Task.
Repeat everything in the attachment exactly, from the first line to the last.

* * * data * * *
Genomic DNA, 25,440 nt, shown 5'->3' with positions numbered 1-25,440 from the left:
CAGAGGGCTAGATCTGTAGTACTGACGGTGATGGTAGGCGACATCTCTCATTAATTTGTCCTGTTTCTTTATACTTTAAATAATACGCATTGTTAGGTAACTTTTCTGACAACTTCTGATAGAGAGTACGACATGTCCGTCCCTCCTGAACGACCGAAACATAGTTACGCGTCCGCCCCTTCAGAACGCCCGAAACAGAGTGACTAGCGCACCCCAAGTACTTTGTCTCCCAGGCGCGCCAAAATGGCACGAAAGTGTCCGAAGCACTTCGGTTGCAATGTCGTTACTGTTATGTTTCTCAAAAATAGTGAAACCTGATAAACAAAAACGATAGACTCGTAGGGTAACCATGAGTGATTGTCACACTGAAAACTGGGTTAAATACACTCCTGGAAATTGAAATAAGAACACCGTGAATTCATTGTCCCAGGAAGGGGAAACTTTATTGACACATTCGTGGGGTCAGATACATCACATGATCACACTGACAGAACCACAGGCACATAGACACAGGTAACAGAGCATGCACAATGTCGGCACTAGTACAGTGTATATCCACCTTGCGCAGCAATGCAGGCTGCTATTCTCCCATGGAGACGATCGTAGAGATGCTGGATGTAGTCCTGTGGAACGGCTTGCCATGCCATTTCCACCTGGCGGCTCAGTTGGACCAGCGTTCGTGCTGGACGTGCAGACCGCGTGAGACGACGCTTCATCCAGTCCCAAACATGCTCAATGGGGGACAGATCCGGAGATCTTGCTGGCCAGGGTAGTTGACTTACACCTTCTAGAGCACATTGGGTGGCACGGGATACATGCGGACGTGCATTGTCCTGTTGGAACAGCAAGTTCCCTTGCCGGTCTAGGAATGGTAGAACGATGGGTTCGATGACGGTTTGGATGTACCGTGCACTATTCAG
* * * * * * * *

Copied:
Genomic DNA, 25,440 nt, shown 5'->3' with positions numbered 1-25,440 from the left:
CAGAGGGCTAGATCTGTAGTACTGACGGTGATGGTAGGCGACATCTCTCATTAATTTGTCCTGTTTCTTTATACTTTAAATAATACGCATTGTTAGGTAACTTTTCTGACAACTTCTGATAGAGAGTACGACATGTCCGTCCCTCCTGAACGACCGAAACATAGTTACGCGTCCGCCCCTTCAGAACGCCCGAAACAGAGTGACTAGCGCACCCCAAGTACTTTGTCTCCCAGGCGCGCCAAAATGGCACGAAAGTGTCCGAAGCACTTCGGTTGCAATGTCGTTACTGTTATGTTTCTCAAAAATAGTGAAACCTGATAAACAAAAACGATAGACTCGTAGGGTAACCATGAGTGATTGTCACACTGAAAACTGGGTTAAATACACTCCTGGAAATTGAAATAAGAACACCGTGAATTCATTGTCCCAGGAAGGGGAAACTTTATTGACACATTCGTGGGGTCAGATACATCACATGATCACACTGACAGAACCACAGGCACATAGACACAGGTAACAGAGCATGCACAATGTCGGCACTAGTACAGTGTATATCCACCTTGCGCAGCAATGCAGGCTGCTATTCTCCCATGGAGACGATCGTAGAGATGCTGGATGTAGTCCTGTGGAACGGCTTGCCATGCCATTTCCACCTGGCGGCTCAGTTGGACCAGCGTTCGTGCTGGACGTGCAGACCGCGTGAGACGACGCTTCATCCAGTCCCAAACATGCTCAATGGGGGACAGATCCGGAGATCTTGCTGGCCAGGGTAGTTGACTTACACCTTCTAGAGCACATTGGGTGGCACGGGATACATGCGGACGTGCATTGTCCTGTTGGAACAGCAAGTTCCCTTGCCGGTCTAGGAATGGTAGAACGATGGGTTCGATGACGGTTTGGATGTACCGTGCACTATTCAG